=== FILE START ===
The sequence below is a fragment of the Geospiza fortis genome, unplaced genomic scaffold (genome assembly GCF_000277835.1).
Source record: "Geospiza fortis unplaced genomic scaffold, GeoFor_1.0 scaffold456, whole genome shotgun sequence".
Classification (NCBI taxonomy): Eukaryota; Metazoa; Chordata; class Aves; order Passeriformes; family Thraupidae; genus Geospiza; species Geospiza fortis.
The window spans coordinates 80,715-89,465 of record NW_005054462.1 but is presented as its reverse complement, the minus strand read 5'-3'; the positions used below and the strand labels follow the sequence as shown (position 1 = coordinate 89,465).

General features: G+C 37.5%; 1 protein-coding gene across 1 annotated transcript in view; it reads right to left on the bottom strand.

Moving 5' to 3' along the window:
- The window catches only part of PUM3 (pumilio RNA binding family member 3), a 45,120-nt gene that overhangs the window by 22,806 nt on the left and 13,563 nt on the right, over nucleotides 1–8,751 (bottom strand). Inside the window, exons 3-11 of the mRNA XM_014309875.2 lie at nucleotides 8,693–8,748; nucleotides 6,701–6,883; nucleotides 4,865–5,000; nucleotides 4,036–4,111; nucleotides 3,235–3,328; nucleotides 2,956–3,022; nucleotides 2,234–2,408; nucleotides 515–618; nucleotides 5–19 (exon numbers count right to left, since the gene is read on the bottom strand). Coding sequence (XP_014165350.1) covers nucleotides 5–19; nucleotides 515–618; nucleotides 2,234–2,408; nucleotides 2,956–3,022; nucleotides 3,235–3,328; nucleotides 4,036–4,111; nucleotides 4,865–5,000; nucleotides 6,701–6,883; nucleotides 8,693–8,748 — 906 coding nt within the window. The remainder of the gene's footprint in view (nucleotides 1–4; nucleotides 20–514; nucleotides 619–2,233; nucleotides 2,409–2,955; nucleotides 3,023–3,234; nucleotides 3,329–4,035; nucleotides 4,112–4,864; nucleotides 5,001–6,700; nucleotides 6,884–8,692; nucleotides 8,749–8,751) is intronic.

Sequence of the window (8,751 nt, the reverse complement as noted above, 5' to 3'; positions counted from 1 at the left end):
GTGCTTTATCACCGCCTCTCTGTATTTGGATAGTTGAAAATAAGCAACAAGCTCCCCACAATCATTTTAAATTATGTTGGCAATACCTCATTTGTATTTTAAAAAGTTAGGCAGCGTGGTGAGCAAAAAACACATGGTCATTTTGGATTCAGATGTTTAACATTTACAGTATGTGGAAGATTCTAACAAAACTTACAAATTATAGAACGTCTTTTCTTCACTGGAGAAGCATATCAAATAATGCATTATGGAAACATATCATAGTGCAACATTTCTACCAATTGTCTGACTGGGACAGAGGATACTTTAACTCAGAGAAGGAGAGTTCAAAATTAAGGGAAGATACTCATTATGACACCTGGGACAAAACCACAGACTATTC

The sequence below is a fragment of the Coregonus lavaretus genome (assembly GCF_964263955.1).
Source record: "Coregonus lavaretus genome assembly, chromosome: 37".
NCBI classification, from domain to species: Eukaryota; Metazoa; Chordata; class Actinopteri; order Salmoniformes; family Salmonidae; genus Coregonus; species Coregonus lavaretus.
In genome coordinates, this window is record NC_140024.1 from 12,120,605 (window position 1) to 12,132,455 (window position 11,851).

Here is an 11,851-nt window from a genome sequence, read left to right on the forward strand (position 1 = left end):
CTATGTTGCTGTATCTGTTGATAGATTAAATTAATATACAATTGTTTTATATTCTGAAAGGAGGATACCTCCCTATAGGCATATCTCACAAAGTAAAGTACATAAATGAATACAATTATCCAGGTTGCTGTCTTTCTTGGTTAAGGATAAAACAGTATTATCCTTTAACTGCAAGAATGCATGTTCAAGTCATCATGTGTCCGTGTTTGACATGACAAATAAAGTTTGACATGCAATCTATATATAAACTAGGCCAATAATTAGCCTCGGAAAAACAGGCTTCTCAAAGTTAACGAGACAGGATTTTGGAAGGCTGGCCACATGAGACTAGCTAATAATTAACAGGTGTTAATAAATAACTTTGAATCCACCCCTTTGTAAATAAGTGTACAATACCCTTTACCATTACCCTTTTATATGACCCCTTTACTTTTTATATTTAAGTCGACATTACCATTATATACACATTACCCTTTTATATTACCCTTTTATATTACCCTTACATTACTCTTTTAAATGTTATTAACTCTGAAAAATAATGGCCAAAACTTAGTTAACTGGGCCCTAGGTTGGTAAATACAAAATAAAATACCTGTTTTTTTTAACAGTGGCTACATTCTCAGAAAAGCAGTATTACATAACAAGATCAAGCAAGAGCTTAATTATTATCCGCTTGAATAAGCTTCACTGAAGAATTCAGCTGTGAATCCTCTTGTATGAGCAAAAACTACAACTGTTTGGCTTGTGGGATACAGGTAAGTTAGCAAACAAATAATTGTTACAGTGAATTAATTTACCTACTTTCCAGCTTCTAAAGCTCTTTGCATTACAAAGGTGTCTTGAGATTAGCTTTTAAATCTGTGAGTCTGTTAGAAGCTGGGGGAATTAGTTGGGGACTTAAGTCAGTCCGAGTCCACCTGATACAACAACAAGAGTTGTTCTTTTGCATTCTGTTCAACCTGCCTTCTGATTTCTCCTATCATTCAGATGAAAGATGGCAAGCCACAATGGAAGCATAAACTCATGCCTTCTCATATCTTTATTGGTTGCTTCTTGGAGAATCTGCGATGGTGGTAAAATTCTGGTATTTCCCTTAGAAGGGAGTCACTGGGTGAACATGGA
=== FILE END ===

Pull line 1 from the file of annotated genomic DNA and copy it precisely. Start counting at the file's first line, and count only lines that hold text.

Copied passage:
The sequence below is a fragment of the Geospiza fortis genome, unplaced genomic scaffold (genome assembly GCF_000277835.1).